Novelist and newspaper columnist Gamal Al-Ghitani used an entire page of Al-Akhbar to claim Al-Baradei was “a danger to the Egyptian people and state”. Al-Ghitani’s main charge was that Al-Baradei cared more about his reputation as a Nobel Peace Prize laureate and his relationship with the Obama administration in Washington than he did for the interests of the Egyptian people which, Al-Ghitani claimed, lay in breaking up the Brotherhood’s sit-ins in Rabaa and Nahda, whatever the cost. Al-Ghitani joined many supporters of the former Mubarak regime in arguing the Brotherhood should be treated like a terrorist organisation and banned.
Scores of articles appeared charging that Al-Baradei had promoted “foreign intervention” in domestic affairs by allowing European, African, American, Qatari and Emirati top officials to visit Egypt and meet with senior Brotherhood officials, including former president Morsi.
Sources close to Al-Baradei say he was upset by the new round of attacks against him and by the failure to recognise his efforts to reach a compromise that would save Egyptian blood. One informed source told Al-Ahram Weekly that senior foreign officials, particularly from the United States, Qatar and the EU, “were allowed to meet Brotherhood leaders mainly because they enjoyed good ties with them… we were hoping they could influence their decisions.”
“We wanted to show the world that we were sparing no effort to reach a peaceful settlement and to convince the Brotherhood to join the new political process… [but] when the Brotherhood maintained the same stubborn stance and refused to move on it was the presidency that announced in a statement the end of all foreign diplomatic efforts”.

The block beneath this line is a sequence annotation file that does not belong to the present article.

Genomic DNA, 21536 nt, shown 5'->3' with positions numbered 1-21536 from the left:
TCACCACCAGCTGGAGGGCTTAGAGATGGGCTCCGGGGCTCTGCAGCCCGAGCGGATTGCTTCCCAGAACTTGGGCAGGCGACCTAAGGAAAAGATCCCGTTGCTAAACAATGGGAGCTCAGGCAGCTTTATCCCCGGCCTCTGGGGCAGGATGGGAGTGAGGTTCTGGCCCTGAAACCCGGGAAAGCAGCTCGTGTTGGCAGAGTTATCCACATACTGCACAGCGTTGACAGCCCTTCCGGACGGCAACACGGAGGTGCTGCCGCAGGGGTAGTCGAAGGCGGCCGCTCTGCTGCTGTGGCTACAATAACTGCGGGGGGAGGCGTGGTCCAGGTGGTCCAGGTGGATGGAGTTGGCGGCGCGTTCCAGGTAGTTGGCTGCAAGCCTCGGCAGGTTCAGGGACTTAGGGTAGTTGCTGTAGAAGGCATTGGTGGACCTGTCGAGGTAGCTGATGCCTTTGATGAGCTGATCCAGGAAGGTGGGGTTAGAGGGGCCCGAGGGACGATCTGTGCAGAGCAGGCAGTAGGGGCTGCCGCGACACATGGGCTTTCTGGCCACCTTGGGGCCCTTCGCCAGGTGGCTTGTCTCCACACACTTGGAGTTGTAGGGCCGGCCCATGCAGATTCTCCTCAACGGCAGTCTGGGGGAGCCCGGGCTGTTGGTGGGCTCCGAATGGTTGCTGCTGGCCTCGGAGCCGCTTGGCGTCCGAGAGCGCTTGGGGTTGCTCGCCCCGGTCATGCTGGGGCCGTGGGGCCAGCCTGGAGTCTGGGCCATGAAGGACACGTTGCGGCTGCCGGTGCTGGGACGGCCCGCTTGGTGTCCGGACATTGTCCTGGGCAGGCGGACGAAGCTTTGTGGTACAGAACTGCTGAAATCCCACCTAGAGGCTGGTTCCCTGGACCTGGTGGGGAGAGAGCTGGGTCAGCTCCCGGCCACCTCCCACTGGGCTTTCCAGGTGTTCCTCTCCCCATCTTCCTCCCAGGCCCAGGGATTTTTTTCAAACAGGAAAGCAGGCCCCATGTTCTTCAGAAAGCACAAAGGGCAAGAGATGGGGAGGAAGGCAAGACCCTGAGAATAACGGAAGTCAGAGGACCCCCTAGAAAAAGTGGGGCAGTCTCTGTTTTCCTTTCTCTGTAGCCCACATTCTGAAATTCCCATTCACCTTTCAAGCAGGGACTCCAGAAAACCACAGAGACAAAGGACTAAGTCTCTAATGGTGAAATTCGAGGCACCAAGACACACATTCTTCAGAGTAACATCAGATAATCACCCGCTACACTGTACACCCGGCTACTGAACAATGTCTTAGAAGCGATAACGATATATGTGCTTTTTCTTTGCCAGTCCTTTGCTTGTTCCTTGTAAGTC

Responding to Al-Ghitani’s article, Al-Baradei tweeted: “It seems my work to prevent the country from slipping into a circle of violence does not reach governmental newspapers other than articles about ‘danger to people and the state’. The road ahead is long and bumpy.”
Al-Baradei has refused to dignify other allegations, recurrent since Mubarak days, concerning his personal life and his faith as well as his work with the IAEA, with a reply.
Despite increasingly hysterical calls for the government to violently break up the Rabaa and Nahda sit-ins there are signs that Al-Baradei’s approach is winning out.
“Brotherhood leaders are clearly looking for another massacre to play the victim’s role, which they are very skillful in performing,” said one well-informed government source. “We cannot allow them to push us to play according to their own rules. They are bringing in more children to Rabaa every day, using them as human shields, writing ‘martyr’ on their shirts. If more people get killed we will get caught up in a bout of people screaming look at the military-supported regime that kills children just as in Syria.”
Recently Al-Baradei has been forced to refute speculation that he intended to stand in presidential elections. His line in recent interviews has consistently been that he is far more interested in playing “the role of the coach”, helping write a proper constitution that guarantees basic freedoms and opens the door for development “and then hand over responsibility to the new generation of young Egyptians who deserve this role”.